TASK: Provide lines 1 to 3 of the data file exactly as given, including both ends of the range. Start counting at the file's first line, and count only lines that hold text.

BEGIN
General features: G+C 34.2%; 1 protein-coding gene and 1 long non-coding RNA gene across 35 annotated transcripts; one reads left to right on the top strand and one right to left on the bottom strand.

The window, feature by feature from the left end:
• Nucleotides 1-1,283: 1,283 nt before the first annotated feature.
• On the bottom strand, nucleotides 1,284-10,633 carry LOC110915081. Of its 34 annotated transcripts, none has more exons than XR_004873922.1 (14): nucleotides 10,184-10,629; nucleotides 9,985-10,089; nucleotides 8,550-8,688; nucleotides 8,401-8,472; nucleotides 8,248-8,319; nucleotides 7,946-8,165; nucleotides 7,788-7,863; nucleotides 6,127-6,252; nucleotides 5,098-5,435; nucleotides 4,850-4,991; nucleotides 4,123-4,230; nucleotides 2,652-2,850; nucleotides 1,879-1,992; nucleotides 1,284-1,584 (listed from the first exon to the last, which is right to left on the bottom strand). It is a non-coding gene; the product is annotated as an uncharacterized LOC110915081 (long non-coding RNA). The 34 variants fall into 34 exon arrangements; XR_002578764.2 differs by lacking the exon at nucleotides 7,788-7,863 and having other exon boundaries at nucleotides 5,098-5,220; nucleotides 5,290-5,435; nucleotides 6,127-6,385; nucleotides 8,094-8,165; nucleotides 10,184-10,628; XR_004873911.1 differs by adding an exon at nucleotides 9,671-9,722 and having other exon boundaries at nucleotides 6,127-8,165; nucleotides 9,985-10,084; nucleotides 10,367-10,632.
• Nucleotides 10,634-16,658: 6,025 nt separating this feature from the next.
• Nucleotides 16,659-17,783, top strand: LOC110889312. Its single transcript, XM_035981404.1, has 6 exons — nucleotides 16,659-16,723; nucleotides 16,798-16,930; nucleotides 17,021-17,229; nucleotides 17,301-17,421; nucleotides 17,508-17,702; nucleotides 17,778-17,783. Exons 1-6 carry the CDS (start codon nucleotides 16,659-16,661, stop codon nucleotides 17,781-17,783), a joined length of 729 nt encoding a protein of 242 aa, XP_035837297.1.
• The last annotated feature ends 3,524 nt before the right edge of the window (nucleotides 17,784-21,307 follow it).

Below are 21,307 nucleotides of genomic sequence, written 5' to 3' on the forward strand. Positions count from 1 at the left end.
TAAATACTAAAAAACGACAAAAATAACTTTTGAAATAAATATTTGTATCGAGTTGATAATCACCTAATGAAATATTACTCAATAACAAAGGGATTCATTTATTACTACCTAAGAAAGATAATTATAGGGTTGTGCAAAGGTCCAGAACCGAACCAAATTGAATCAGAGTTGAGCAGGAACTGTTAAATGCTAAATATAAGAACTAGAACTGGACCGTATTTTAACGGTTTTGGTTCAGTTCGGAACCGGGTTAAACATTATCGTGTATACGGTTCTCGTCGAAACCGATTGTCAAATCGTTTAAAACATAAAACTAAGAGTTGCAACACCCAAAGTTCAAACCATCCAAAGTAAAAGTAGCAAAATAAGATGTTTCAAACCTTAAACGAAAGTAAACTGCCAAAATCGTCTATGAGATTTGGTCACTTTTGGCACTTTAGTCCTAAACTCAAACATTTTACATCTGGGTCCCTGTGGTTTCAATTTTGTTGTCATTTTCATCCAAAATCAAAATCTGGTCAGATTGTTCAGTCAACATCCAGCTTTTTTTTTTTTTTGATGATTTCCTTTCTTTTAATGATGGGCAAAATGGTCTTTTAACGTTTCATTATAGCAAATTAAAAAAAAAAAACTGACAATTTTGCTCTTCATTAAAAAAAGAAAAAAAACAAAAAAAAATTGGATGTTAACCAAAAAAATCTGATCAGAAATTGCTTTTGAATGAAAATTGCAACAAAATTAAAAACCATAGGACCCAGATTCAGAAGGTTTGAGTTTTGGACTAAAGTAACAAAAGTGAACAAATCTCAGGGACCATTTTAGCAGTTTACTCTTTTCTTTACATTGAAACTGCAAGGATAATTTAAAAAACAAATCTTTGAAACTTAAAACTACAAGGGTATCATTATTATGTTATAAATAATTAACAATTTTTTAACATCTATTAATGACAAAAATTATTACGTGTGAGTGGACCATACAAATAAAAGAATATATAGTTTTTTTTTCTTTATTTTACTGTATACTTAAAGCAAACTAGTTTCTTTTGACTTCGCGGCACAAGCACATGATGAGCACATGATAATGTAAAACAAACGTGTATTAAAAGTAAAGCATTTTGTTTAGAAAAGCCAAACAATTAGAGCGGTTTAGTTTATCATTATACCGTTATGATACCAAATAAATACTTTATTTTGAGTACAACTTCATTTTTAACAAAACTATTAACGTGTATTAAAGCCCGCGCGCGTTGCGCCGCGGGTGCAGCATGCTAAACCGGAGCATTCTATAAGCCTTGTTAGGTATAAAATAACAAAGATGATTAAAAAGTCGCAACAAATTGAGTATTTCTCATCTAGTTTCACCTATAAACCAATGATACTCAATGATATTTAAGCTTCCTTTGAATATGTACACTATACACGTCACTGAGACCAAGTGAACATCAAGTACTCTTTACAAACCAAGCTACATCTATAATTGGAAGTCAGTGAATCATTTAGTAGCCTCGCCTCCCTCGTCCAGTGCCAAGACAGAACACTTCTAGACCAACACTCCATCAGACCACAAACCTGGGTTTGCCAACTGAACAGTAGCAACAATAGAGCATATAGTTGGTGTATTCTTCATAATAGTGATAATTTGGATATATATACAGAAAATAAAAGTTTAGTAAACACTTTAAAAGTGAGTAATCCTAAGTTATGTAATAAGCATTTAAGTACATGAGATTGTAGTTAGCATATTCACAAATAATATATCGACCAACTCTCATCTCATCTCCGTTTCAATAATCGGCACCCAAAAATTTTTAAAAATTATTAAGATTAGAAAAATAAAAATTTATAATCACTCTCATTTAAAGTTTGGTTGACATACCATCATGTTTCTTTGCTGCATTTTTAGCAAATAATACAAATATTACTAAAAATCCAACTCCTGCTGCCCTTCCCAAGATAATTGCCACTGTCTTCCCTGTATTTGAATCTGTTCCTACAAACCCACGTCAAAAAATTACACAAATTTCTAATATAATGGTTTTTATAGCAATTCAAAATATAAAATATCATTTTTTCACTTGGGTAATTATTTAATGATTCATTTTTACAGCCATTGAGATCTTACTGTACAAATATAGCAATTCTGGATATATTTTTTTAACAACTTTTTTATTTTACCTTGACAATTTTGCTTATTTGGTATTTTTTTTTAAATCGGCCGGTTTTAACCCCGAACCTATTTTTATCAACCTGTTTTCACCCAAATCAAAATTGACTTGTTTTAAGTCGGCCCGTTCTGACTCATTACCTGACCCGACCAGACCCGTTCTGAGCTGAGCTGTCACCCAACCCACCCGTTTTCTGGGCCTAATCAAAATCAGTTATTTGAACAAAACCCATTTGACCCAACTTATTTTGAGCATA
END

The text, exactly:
General features: G+C 34.2%; 1 protein-coding gene and 1 long non-coding RNA gene across 35 annotated transcripts; one reads left to right on the top strand and one right to left on the bottom strand.

The window, feature by feature from the left end:
• Nucleotides 1-1,283: 1,283 nt before the first annotated feature.